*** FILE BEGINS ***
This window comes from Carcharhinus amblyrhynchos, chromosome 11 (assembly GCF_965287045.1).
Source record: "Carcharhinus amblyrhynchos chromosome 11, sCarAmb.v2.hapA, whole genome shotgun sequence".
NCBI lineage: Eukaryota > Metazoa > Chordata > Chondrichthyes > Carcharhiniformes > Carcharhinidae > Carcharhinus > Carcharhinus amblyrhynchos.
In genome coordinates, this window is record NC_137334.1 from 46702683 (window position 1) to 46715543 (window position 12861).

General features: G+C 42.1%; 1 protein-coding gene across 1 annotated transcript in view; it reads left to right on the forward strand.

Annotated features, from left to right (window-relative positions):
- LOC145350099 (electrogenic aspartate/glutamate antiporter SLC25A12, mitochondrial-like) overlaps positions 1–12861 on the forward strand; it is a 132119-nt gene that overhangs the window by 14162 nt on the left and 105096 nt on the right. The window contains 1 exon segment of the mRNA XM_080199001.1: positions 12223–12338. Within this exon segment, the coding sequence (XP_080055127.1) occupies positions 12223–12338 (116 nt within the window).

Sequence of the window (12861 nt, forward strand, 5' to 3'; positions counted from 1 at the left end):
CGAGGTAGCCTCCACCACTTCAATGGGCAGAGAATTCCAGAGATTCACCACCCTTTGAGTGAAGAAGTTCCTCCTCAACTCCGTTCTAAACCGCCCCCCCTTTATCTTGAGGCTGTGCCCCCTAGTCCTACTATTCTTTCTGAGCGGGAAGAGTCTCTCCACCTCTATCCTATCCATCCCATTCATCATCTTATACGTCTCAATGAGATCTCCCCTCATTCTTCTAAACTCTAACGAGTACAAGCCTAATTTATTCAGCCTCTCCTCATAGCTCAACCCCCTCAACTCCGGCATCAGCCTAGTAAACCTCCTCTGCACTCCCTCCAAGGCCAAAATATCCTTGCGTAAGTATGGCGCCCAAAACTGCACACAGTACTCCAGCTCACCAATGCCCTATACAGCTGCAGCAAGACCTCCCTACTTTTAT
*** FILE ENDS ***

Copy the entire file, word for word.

This window comes from Carcharhinus amblyrhynchos, chromosome 11 (assembly GCF_965287045.1).
Source record: "Carcharhinus amblyrhynchos chromosome 11, sCarAmb.v2.hapA, whole genome shotgun sequence".
NCBI lineage: Eukaryota > Metazoa > Chordata > Chondrichthyes > Carcharhiniformes > Carcharhinidae > Carcharhinus > Carcharhinus amblyrhynchos.
In genome coordinates, this window is record NC_137334.1 from 46702683 (window position 1) to 46715543 (window position 12861).

General features: G+C 42.1%; 1 protein-coding gene across 1 annotated transcript in view; it reads left to right on the forward strand.

Annotated features, from left to right (window-relative positions):
- LOC145350099 (electrogenic aspartate/glutamate antiporter SLC25A12, mitochondrial-like) overlaps positions 1–12861 on the forward strand; it is a 132119-nt gene that overhangs the window by 14162 nt on the left and 105096 nt on the right. The window contains 1 exon segment of the mRNA XM_080199001.1: positions 12223–12338. Within this exon segment, the coding sequence (XP_080055127.1) occupies positions 12223–12338 (116 nt within the window).

Sequence of the window (12861 nt, forward strand, 5' to 3'; positions counted from 1 at the left end):
CGAGGTAGCCTCCACCACTTCAATGGGCAGAGAATTCCAGAGATTCACCACCCTTTGAGTGAAGAAGTTCCTCCTCAACTCCGTTCTAAACCGCCCCCCCTTTATCTTGAGGCTGTGCCCCCTAGTCCTACTATTCTTTCTGAGCGGGAAGAGTCTCTCCACCTCTATCCTATCCATCCCATTCATCATCTTATACGTCTCAATGAGATCTCCCCTCATTCTTCTAAACTCTAACGAGTACAAGCCTAATTTATTCAGCCTCTCCTCATAGCTCAACCCCCTCAACTCCGGCATCAGCCTAGTAAACCTCCTCTGCACTCCCTCCAAGGCCAAAATATCCTTGCGTAAGTATGGCGCCCAAAACTGCACACAGTACTCCAGCTCACCAATGCCCTATACAGCTGCAGCAAGACCTCCCTACTTTTAT